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    To get a full understanding of the benefit (if any) of wearing a helmet, you need to look at each type, and speed of the injury or incident. I would wager that the increase in helmet wearing has also increased the amount of risk people will take. Wearing a helmet does not make you invincible.

  7. #7
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    The increase in helmet use has had positive results. Experts say helmets have reduced the numbers of less serious head injuries, like scalp lacerations, by 30 percent to 50 percent, and Schumacher’s doctors say he would not have survived his fall had he not worn a helmet. But growing evidence indicates that helmets do not prevent some more serious injuries, like the tearing of delicate brain tissue, said Jasper Shealy, a professor emeritus at Rochester Institute of Technology.
    I think this is pretty telling. So wearing a helmet doesn't necessarily eliminate all injury. It reduces some types of injuries. And for injuries that would result in more immediate death, they may be traded for something else.

    So the key is to look at the types of injuries sustained (with and without helmets), determine why those injuries are occurring, and then work to improve protective equipment. That's part of the idea behind the MIPS tech that's showing up in various helmets. Some folks found that helmets aren't protecting against certain types of injuries and did some tests to figure out what they could do. This article really only gives lip-service to MIPS tech.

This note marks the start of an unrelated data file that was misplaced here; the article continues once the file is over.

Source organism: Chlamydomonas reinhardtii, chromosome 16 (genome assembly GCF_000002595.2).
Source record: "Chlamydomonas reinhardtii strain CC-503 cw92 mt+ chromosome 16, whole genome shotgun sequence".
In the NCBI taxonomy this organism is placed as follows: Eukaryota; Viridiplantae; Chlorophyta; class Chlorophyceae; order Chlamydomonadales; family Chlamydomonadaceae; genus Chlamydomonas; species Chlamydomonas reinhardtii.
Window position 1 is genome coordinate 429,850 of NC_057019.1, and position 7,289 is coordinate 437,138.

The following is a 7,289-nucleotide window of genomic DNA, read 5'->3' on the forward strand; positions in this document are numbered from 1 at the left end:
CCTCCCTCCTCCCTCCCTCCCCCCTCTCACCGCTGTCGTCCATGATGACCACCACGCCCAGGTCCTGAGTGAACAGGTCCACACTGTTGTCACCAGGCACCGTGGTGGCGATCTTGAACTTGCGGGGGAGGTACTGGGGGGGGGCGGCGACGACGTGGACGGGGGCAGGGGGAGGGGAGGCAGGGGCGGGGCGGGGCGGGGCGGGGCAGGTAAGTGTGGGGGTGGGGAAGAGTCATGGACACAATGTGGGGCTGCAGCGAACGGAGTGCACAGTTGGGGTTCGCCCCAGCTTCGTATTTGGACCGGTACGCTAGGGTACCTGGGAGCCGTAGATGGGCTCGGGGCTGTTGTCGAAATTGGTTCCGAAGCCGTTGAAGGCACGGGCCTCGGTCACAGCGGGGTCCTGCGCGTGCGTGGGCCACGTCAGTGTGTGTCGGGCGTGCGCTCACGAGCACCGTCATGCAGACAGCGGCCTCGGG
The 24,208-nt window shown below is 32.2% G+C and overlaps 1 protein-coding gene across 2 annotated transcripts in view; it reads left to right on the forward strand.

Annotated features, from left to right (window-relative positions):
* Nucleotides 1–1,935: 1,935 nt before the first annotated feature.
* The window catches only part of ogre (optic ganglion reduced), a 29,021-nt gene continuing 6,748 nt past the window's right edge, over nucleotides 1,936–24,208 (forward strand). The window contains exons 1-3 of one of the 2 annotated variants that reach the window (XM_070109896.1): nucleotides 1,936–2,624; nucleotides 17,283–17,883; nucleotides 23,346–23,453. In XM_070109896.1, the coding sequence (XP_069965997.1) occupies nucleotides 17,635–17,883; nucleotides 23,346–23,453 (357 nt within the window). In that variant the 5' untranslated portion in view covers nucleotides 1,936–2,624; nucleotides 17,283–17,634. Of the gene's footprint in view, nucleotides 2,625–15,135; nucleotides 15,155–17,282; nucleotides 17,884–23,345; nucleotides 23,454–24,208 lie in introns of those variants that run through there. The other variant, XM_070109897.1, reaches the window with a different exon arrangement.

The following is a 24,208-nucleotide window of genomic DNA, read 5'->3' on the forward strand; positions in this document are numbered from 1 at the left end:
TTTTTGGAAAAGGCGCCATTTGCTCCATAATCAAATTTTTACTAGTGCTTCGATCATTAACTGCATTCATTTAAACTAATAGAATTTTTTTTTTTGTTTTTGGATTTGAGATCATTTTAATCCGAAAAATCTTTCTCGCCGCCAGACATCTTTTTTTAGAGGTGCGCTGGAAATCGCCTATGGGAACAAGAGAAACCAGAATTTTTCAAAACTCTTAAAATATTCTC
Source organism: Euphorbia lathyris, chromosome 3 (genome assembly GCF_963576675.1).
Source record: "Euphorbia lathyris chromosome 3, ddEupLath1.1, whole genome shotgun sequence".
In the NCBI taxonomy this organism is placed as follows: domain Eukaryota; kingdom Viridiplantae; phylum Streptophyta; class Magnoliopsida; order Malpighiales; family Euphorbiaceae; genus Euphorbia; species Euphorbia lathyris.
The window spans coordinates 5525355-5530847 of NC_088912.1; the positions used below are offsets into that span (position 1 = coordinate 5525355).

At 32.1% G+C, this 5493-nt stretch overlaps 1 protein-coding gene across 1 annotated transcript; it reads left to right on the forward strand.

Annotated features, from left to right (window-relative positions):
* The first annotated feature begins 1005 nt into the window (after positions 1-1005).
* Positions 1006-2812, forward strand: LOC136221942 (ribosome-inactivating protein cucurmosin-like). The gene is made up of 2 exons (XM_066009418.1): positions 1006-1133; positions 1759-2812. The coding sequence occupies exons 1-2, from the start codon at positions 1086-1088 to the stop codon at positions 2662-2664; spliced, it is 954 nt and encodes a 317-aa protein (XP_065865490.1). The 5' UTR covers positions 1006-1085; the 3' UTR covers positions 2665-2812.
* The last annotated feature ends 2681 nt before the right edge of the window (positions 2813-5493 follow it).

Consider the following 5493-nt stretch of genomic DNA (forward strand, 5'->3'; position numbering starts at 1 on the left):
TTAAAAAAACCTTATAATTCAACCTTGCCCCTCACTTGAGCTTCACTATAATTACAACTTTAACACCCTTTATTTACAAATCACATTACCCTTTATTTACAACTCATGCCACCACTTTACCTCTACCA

It goes into some detail regarding the rotational forces that cause many injuries to folks who are wearing helmets, but doesn't describe MIPS tech enough for people to realize that MIPS tech reduces those rotational forces enough to reduce injury occurrence.

    It's kindof a half-assed article on the topic, really.

  8. #8
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    Having sacrificed a helmet, having added some scars, and having saved my scalp, I am happy to wear one. I could have done without a concussion. though. No other vehicle, just me falling due to a front flat in a turn at about 19 mph. So it doesn't take much to exceed a cycling helmet's limits to protect us from serious brain injury.